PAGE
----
Believers exhibit in their lives Christ’s “other-justifying descent” (ibid., 688).  In seeking to share the divine light through justifying others, believers are simultaneously returning to their source. Luther acknowledges that God is the source of every good – faith “consummates the Deity … it is the creator of the Deity, not in the substance of God but in us” (Luther quoted in ibid., 688).  In performing just acts the believer participates in the return of God’s own divinity to himself. Luther’s point of departure, Malysz argues, is the necessity of salvation seen in primarily psychological terms (bondage of the will, etc.). For Dionysius it is the attribution of harmony to a multiplicity of created goods.

For Dionysius the creature has an anological identity – participating in the harmonious gathering and return of all things to the One. The creature’s identity is encompassed by the desire to participate in God’s own desire to create. Malysz affirms that, in Dionysius’s view, creatures are able by free will to act against the divine harmony and cause chaos and disorder, yet all of creation yearns for and is called to oneness with God. With both Luther’s and Dionysius’s affirmations of the sinful predicament of the human will and the created order in mind, Malysz asks, “How can such sinners come to know God?” Both Dionysius and Luther agree that to think that one sees and understands God is to mistake the creation for the Creator. For Luther, God has veiled himself in creation and in the humanity of Christ to preserve man’s analogous nature. In accepting the hidden God believers must halt the activities of the mind and receive him who is “hidden even amid the revelation” (Luther quoted in ibid., 689).  Malysz summarizes what he sees as the quintessential similarities between the Areopagite and the Wittenberger. Both: (1) see creation’s harmony as a structure of divine impartation (2) this impartation can be phrased in terms of procession and return (3) emphasize the analogical relationality of the human person and the divine.

Though Malysz’s comparison and contrast of Luther and Dionysius performs a much needed second look at Luther’s relationship to his Medieval theological predecessors, he leaves the reader with some unanswered questions. What is Luther’s exact relationship to the Corpus Dionysiacum? How do we balance an apparent influence of Dionysian Neoplatonism on Luther’s theology with his own words in opposition to the Areopagite? Malysz does not offer a solution to this overarching problem, other than pointing to some intriguing similarities. On this note, Malysz’s analysis could stand to be more empirical. It could stand to focus more on Luther’s explicit positive use of Dionysian terminology. Also, his analysis might be more thorough if it focused on the importance of faith and the relationship between the law and gospel, two very prominent themes in Luther’s theology where, I believe, he uses Dionysian terms and reasons most explicitly. For a more text-based analysis of the similarities between Luther and Dionysius, I point the reader to Knut Alfsvåg’s article which I may get around to reviewing later, “Luther as a Reader of Dionysius the Areopagite” (Studia Theologica 65 [2011], pp. 101- 114). Also, a mention of the difficult tension between justification and deification in Luther’s theology would have been apropos. A needed clarification on this point comes by way of Bruce Marshall’s “Justification as Declaration and Deification” (International Journal of Systematic Theology, 4:1 [2002], pp. 3-28).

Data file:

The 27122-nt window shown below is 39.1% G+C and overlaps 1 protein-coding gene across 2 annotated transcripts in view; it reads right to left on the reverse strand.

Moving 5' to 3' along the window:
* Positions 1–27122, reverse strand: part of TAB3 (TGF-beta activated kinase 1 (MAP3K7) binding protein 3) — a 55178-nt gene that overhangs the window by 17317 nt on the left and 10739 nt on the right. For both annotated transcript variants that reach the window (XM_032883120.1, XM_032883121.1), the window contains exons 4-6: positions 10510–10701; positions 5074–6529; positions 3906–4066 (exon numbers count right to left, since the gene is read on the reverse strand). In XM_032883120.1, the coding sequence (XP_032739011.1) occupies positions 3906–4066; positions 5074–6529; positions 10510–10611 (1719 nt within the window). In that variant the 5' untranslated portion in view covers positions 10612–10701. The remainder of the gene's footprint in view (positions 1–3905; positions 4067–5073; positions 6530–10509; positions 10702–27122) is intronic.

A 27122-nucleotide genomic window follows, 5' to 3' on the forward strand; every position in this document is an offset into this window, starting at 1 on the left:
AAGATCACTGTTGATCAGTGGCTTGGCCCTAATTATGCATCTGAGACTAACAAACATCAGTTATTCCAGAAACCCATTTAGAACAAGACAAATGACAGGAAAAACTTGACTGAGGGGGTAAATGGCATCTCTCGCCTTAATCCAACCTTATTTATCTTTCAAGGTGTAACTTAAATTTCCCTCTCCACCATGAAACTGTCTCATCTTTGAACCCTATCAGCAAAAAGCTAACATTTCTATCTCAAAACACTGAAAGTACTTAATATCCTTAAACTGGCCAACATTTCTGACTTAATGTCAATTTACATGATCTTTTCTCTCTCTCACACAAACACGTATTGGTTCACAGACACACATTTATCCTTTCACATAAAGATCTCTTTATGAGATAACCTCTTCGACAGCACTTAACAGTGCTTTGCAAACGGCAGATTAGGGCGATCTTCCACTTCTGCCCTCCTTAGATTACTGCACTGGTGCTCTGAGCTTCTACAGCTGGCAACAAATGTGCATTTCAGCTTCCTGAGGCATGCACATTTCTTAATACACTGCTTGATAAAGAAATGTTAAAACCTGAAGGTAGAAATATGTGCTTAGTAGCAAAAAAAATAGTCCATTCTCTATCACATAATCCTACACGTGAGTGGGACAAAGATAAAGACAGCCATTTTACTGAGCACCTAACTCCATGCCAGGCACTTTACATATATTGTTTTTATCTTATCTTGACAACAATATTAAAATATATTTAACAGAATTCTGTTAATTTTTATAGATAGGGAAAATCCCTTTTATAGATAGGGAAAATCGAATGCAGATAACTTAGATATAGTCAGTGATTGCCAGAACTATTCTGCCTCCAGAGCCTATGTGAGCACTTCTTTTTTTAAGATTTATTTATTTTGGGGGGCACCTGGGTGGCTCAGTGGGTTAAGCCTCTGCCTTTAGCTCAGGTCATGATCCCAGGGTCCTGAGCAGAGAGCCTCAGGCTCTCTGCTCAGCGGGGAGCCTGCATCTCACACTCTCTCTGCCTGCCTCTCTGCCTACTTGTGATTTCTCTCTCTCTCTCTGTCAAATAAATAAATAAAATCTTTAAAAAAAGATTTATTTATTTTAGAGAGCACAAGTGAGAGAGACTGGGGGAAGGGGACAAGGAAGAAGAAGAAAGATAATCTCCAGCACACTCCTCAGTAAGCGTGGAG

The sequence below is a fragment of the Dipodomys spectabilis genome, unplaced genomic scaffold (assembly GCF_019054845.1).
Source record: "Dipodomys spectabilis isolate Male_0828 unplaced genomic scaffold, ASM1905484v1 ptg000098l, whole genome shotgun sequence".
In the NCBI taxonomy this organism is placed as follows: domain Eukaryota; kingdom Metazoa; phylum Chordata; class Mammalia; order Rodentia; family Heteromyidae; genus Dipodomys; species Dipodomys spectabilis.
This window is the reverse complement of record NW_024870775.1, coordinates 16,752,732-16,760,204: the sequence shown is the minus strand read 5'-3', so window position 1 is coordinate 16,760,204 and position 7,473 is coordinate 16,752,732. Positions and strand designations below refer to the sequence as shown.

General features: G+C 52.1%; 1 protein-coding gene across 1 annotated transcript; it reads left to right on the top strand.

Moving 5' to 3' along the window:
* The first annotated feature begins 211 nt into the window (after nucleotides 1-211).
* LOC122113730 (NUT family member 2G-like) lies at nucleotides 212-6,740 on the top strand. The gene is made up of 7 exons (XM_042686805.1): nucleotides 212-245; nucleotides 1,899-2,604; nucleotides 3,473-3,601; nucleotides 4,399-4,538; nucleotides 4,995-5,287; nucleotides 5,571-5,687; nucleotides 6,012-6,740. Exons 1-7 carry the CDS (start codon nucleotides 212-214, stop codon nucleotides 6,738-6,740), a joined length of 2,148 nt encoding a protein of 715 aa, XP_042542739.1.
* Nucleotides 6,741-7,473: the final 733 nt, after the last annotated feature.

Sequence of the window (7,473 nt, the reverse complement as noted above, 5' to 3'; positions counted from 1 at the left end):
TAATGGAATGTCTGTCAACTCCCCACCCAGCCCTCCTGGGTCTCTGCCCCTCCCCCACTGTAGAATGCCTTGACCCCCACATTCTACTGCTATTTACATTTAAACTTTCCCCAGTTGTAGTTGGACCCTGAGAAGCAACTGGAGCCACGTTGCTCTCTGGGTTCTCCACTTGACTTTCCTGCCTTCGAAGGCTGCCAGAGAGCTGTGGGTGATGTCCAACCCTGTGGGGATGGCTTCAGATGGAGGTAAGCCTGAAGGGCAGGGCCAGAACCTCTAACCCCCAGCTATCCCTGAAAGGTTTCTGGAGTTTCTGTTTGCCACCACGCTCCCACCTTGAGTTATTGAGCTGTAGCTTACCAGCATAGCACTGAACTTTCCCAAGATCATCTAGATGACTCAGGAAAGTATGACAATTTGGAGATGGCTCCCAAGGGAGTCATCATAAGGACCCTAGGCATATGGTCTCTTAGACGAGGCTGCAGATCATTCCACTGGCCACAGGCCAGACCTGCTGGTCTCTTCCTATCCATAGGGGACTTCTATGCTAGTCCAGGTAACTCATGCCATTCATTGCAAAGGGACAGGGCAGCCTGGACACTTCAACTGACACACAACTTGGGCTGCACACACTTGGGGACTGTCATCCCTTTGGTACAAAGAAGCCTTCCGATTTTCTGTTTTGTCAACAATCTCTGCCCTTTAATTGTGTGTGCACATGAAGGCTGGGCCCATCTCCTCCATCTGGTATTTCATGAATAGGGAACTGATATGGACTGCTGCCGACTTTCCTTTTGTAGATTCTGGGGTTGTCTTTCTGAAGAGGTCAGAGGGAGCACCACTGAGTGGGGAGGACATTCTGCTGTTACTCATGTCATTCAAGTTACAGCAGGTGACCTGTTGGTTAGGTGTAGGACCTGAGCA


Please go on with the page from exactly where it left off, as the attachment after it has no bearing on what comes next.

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A Practical Impetus for the Aristotelian Renaissance in 17th Century England

During the days of Richard Hooker, England was experiencing a time of intellectual revival. For decades the various faculties of Oxford and Cambridge had experienced a decline, not only in matriculation of students, but in the intellectual creativity of their instructors. The time between Erasmus and Bacon is often seen as a veritable Dark Ages. This decline came in part from the rise and fall of the various Tudors, particularly Mary, and partly from the comprehensive reshaping of society that was the Reformation. Yet, under Queen Elizabeth, England once again experienced a Renaissance of learning. During this renewal, exemplified by men such as William Shakespeare and Edmund Spencer, there was also a revamped interest in the corpus of Aristotle; and this Renaissance of Aristotelianism may need some explanation.